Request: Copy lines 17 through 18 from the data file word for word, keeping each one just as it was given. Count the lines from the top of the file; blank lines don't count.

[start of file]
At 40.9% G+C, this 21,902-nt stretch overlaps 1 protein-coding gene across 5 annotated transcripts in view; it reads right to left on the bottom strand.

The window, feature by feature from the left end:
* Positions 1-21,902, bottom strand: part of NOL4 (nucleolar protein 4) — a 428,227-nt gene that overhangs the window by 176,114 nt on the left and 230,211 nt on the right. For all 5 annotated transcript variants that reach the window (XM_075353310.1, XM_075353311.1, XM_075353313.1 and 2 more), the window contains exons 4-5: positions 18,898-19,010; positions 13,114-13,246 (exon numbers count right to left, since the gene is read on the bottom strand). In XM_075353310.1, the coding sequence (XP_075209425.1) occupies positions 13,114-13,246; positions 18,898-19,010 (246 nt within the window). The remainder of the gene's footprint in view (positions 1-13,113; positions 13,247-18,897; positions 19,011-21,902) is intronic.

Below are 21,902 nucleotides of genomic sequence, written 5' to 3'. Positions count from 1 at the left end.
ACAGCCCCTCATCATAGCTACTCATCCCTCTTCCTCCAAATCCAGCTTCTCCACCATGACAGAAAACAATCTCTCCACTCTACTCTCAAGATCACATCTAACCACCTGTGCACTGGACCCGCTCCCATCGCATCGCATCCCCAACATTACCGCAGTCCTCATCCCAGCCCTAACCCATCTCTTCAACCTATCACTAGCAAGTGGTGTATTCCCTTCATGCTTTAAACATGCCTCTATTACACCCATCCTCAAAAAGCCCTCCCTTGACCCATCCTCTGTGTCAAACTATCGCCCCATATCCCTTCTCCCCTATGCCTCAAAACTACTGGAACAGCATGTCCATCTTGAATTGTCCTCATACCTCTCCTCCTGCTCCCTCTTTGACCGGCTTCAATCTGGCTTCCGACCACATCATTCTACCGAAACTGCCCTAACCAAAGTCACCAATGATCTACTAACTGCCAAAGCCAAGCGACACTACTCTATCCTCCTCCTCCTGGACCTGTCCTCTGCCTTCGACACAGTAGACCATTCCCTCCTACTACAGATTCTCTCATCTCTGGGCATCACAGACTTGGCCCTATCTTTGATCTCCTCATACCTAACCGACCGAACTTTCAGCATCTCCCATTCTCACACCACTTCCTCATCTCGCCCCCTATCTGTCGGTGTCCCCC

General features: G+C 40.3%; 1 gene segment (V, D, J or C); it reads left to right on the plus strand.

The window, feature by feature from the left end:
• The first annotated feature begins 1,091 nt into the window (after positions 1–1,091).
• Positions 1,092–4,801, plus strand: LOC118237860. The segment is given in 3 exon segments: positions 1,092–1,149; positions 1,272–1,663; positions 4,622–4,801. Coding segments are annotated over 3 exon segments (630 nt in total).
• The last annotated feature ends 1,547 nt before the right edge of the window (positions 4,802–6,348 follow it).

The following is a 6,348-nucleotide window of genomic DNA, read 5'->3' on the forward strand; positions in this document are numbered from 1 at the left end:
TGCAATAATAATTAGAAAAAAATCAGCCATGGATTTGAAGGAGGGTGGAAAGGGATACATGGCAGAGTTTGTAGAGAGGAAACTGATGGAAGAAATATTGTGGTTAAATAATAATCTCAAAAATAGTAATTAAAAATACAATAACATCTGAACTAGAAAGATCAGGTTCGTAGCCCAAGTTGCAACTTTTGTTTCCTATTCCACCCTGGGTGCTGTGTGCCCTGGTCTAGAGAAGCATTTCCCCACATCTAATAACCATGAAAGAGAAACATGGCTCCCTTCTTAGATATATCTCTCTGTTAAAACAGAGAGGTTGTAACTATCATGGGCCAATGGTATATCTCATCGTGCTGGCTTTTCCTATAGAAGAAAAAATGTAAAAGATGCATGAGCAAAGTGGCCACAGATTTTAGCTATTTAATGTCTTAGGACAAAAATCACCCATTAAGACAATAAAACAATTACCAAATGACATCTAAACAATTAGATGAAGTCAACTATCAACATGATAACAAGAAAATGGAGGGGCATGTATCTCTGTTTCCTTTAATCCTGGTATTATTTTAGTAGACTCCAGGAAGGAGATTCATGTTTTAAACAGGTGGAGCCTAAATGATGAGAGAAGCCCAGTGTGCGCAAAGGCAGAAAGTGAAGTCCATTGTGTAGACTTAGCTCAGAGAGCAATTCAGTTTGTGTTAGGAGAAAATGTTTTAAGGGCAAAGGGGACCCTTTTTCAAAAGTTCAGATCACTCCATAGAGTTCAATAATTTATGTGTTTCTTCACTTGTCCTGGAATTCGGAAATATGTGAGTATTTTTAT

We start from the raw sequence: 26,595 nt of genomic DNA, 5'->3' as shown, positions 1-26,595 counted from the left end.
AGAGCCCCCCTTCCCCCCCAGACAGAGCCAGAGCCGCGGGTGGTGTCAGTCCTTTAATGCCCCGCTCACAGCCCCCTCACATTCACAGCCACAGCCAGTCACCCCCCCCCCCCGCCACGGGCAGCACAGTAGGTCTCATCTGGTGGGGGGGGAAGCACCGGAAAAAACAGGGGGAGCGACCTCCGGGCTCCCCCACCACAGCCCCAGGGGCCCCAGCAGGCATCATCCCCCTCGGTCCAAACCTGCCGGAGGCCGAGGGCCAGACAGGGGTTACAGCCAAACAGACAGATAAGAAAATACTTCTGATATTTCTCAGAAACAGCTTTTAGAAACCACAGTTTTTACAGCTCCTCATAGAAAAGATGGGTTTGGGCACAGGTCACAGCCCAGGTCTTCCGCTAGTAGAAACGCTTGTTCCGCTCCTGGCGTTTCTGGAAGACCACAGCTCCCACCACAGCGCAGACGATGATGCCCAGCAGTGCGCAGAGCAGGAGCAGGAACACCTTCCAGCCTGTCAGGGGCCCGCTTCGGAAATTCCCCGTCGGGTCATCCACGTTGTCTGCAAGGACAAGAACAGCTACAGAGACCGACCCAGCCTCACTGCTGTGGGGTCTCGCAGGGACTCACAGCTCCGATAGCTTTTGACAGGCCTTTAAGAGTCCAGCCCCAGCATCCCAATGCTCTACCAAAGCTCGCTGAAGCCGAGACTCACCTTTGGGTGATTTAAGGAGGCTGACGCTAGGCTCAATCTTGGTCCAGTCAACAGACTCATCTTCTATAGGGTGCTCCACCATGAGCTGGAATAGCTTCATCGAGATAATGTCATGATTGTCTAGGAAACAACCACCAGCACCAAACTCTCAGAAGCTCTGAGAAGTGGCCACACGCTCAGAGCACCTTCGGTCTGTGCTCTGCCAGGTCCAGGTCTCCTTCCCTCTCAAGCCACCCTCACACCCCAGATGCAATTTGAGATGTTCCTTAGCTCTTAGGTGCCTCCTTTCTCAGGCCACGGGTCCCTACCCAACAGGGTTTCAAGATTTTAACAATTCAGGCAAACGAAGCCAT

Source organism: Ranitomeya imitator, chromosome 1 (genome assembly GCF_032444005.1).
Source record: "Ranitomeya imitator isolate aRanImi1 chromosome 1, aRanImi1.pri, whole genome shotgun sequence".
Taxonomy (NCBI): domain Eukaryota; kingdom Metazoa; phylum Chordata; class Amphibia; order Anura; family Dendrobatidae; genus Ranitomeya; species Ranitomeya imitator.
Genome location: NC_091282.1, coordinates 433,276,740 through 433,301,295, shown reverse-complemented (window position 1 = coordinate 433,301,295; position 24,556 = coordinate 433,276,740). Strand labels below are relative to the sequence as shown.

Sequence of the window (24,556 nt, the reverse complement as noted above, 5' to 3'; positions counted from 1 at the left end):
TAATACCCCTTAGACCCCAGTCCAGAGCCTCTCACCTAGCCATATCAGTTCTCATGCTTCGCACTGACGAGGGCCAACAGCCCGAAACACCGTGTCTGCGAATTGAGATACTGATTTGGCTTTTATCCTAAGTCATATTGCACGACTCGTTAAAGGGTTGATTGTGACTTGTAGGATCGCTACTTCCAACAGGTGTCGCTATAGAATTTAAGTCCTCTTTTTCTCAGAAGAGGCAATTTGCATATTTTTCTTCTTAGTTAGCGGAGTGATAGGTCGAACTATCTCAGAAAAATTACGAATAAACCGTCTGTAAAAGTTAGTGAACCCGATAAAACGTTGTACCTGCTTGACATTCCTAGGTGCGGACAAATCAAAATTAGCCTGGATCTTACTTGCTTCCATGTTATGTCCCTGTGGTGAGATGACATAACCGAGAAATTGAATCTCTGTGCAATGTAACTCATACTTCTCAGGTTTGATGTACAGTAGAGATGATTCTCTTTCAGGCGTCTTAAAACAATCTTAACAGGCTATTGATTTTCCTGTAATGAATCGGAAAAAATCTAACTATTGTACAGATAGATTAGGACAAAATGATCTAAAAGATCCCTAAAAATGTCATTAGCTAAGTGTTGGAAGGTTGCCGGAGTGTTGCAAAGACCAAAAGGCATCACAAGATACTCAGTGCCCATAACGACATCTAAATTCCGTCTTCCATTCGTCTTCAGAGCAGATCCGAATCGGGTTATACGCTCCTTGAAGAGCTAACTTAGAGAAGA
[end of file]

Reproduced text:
Taxonomy (NCBI): domain Eukaryota; kingdom Metazoa; phylum Chordata; class Amphibia; order Anura; family Dendrobatidae; genus Ranitomeya; species Ranitomeya imitator.
Genome location: NC_091282.1, coordinates 433,276,740 through 433,301,295, shown reverse-complemented (window position 1 = coordinate 433,301,295; position 24,556 = coordinate 433,276,740). Strand labels below are relative to the sequence as shown.